Shh, stop. Morality is about stopping yourself, I can’t hide behind a golden mask and say I’m from New Orleans, a hurricane could come tomorrow or your California could burn, we’re spectacularly doomed, kiss me, what’s the point of not –
The whole planet is rupturing rapturously, glaciers are water and summer is snow, rain comes with no rhythm, wildfires go at random, a game we’re playing now, with nature showing us who will always win. Did lay out highways endlessly stretching like a vulva giving birth did it make us happy to be always giving birth to something new and something fast and something chrome and something fast did it make us happy to show the trees that this planet belonged to us? Yes, power made us happy, isn’t that what killed us, all this happy, so much happy that we couldn’t stop?
We could turn off the air conditioners, learn to love the water’s temperature and keep it clear. We could turn off the heaters, warm up close to one another. We could turn off everything, we could stop. Love is knowing when to stop.
I want to look at you but I like your eyes hot on my back. When I know you’re ready to beg me for relief, I turn.
“Did you miss me?” you ask, a crack in your voice.
“It doesn’t really work like that.”
“But we can still…” you start.
“Don’t guess any of it,” I tell you. “Don’t wonder, don’t imagine, just…”
“How much time do you have?”
“Shhh.” Remember, I don’t say, the hot rain and the stares? Getting pelted with beads and laughter because we couldn’t wait?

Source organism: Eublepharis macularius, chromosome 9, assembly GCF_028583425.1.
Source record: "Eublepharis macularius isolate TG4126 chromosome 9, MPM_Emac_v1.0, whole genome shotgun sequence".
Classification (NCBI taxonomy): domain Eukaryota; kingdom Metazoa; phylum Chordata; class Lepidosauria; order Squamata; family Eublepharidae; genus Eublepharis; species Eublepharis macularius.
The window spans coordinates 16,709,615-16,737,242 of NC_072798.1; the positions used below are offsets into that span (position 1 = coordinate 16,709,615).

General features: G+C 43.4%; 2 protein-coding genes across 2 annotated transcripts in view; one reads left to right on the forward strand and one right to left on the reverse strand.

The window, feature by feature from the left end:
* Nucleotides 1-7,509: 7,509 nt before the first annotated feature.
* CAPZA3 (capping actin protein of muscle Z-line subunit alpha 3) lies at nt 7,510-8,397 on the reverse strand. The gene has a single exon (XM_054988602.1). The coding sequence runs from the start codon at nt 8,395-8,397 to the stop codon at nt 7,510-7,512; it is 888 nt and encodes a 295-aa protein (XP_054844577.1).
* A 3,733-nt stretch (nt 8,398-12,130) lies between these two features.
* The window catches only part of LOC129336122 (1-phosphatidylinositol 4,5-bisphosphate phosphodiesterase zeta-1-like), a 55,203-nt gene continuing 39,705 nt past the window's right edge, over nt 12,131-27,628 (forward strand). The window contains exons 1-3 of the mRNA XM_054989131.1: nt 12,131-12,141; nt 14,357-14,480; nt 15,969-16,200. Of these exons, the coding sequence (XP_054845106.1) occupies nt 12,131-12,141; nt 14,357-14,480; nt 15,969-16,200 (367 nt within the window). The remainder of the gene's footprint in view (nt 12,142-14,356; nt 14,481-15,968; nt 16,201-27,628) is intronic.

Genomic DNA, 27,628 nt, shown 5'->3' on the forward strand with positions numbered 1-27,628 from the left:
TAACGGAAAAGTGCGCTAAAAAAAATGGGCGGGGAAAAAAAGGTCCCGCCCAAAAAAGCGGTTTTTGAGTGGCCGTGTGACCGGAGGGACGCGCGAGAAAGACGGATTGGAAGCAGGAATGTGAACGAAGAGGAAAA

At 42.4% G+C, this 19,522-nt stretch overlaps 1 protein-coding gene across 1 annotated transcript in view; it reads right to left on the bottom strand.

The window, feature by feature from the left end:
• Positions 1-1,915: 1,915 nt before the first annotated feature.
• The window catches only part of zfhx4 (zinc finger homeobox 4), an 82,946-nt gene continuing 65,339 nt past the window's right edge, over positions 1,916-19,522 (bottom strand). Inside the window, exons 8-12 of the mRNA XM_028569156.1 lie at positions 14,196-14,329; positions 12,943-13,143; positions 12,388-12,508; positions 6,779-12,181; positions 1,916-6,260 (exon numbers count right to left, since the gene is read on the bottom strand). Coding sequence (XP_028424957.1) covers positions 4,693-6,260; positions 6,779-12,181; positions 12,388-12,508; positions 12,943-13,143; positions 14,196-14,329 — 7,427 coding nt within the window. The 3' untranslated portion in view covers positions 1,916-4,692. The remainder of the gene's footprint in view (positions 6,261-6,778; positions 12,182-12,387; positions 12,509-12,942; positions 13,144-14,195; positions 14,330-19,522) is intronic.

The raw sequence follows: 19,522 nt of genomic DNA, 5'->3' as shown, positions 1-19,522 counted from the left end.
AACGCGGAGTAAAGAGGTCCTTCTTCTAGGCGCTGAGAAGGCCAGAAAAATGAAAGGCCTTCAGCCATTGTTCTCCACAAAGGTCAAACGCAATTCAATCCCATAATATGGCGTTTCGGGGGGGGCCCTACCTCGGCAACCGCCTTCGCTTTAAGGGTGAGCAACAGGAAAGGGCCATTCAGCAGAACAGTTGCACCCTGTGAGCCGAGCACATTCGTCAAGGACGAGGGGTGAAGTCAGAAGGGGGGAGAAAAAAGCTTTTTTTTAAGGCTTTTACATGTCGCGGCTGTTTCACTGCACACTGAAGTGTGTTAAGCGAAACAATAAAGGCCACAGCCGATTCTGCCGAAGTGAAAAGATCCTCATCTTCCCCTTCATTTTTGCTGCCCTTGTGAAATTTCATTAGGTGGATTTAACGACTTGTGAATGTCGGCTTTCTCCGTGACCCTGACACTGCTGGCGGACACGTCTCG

“I need you.”
“I can’t be here if you say things like that,” I remind you. I’m risking everything without knowing what. I wonder if my eyes are as bare as your face or if I’m successfully hiding anything; I have to be good, now, at hiding everything.
We’d always kissed like the world was ending and we were determined remember one another’s heat.
Now I feel your heartbeat with one open palm. I unbutton your crisp shirt to touch you more freely, you’ve missed this, I can tell, my hands hungry on your chest and I say, softly, into your ear, “Take that off. Take everything off.”
Before you reach down to your underwear, I catch its band in my teeth. With a hand on each of your hips, I pull it down, toss it anywhere.
“Can you…are you…is it still…can we…?”
“You think I’d make all this effort to get here and not…?”
We’ve always slid together naturally, but this is fraught now, isn’t it, and even though you move in time with me, even though I grab your wrists and take you in as deeply as can, deeper, you ask,
“Will something happen to you?”
I kiss you like I want to eat you alive, my teeth pulling at your lower lip – you like that even more now, not knowing if you’ll wake up or I’ll disappear, because that’s what it felt like to you, I suppose, when I—
You were bucking your hips so fiercely you could have thrown me if I didn’t hold you down; you’ve always liked my deceptively strong arms, and you’re anchoring me to this world…I remember I remember I remember I remember I remember I remember until there are no thoughts, sounds so unlike language.
“I’m—” you almost manage.
“Good,” I growl.
I remember your eyes, tightly closed, your fight between determination and surrender.
A hot rush courses through me with a sound you must remember. My weight and yours, the same collapsed, invigorated exhaustion.
You started to touch my clit like this was just us, together, as always.
“It doesn’t really work like that,” I whispered. “You can’t make me come anyway, so don’t…I mean I’m not like I was, remember?”
“Yes you are.”
I laughed. “I’m still dead,” I reminded you, sitting up.
“But I can see you,” you insisted. “And we just—”
“I broke every rule to do that. Literally every single one.”
“What’s going to happen?” you asked. “Will the world end?”